Portugal: Privatised copyright law enforcement agreement now public

By EDRi · September 9, 2015

On 12 August 2015, EDRi-gram reported about a Portuguese “self-regulatory” agreement against alleged online infringements of copyright and related rights. The agreement has already entered into force and is now public, thanks to a Portuguese citizen who made a freedom of information request and successfully appealed its initial rejection before the Portuguese Commission on Access to Administrative Documents (CADA).

The agreement, a “Memorandum of Understanding” was concluded between various private and public bodies,including two Portuguese public bodies, copyright and related rights-holders associations, the Portuguese Association of Telecom Operators (APRITEL), the organisation responsible for .pt domain registrations DNS.PT, the anti-“piracy” group MAPINET and advertising associations. Prior to the conclusion, the agreement had been facilitated and promoted by the Portuguese government. In an official statement, the government reported that consumer organisations had also signed the agreement. However, no consumer organisation currently appears as a party to the agreement.

The agreement foresees that the signatory copyright associations will notify MAPINET of websites that contain either a minimum of 500 works which allegedly infringe copyright and/or content providers’ rights, or sites that contain two-thirds allegedly infringing contents. MAPINET will be in charge of gathering the evidence submitted by the associations and will forward a maximum of two wide-ranging complaints to IGAC per month. IGAC then contacts Internet Service Providers (ISPs) to restrict access to the websites through “Domain Name System (DNS) blocking” within 15 working days. The blocks expire after a year, unless IGAC determines otherwise. Additionally, the affected websites will be excluded from carrying advertisements from participating parties.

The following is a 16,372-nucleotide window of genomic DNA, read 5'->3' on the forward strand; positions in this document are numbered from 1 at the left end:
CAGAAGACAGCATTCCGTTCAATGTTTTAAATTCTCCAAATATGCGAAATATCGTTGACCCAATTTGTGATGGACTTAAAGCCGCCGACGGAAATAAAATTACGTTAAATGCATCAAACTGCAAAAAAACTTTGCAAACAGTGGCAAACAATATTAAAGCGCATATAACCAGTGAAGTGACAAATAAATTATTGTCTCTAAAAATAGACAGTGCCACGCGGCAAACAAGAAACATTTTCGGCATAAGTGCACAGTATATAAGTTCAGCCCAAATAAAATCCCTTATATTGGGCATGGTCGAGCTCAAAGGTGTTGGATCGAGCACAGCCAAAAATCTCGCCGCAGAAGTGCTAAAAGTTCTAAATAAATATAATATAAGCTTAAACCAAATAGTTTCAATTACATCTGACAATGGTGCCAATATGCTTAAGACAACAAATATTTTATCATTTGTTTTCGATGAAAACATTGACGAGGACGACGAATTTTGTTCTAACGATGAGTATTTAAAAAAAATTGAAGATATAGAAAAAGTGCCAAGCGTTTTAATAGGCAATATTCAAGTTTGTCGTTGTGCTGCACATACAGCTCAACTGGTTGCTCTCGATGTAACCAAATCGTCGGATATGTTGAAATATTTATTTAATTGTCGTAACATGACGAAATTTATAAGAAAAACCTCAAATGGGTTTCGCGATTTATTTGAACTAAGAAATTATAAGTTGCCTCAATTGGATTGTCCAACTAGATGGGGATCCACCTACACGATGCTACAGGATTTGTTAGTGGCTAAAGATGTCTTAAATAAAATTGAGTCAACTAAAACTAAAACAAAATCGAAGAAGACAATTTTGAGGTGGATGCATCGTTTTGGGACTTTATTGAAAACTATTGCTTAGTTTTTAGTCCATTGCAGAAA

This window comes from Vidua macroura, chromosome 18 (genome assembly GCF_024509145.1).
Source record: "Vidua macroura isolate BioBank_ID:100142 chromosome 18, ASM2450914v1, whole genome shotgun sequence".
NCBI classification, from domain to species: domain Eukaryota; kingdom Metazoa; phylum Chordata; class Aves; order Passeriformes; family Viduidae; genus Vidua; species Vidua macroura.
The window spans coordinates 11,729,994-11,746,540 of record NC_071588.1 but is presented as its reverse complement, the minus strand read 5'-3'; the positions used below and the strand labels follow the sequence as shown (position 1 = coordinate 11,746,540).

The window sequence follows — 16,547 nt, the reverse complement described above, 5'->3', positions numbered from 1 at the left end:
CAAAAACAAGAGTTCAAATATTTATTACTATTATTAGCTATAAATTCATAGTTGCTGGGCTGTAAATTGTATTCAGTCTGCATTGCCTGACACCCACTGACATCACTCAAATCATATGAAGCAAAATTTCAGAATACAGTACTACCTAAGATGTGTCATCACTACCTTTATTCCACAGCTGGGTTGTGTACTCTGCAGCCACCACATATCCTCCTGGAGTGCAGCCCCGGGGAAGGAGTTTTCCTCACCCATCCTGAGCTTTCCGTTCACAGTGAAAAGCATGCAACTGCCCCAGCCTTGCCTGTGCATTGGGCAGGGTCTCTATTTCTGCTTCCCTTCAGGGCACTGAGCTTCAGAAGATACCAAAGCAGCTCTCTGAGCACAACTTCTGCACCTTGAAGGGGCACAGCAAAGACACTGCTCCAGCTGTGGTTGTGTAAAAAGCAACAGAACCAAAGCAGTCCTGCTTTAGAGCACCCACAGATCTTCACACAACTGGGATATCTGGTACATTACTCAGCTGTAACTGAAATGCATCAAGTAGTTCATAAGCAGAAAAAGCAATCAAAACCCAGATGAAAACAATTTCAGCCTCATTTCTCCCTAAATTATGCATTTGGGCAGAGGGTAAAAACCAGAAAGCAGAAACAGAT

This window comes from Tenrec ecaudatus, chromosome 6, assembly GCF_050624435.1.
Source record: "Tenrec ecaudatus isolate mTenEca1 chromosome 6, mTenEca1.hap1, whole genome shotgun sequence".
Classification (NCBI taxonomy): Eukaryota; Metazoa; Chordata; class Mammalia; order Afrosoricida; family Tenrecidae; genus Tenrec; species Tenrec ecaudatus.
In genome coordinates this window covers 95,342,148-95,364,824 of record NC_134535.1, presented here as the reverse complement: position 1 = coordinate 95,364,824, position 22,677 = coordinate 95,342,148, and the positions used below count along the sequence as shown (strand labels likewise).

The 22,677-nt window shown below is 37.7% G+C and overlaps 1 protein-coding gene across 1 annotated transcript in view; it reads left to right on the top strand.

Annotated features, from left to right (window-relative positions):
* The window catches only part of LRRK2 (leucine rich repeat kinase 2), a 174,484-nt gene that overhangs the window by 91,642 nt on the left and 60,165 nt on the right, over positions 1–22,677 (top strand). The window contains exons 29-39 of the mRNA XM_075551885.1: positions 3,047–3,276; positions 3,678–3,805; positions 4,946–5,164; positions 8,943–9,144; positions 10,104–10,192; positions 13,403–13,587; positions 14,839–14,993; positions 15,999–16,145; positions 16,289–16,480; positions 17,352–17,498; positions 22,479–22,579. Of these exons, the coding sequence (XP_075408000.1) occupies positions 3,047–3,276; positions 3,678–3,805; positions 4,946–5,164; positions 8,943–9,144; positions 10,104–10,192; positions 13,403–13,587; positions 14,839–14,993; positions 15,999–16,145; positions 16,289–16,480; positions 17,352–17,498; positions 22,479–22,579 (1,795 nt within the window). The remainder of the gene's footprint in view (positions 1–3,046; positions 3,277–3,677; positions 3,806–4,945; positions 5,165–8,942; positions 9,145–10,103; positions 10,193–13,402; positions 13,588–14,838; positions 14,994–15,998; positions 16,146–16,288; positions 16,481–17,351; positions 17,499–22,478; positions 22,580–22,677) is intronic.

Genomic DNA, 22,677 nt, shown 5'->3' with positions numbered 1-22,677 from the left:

EDRi has long campaigned against such “voluntary agreements”: they undermine the rule of law, do not show any evidence of their effectiveness (or even lack of counterproductive effect), and run counter to principles of human rights online without the right to redress nor due process of law.

EDRi-gram: Portugal: “Voluntary” agreement against copyright infringements (12.08.2015)

Memorandum of Understanding against alleged copyright infringements (only in Portuguese, 30.07.2015)

Memorandum of Understanding: Website Blocking in Portugal #PL118 (only in Portuguese, 01.09.2015)

Portuguese Commission on Access to Administrative Documents (CADA)

(Contribution by Maryant Fernández Pérez, EDRi)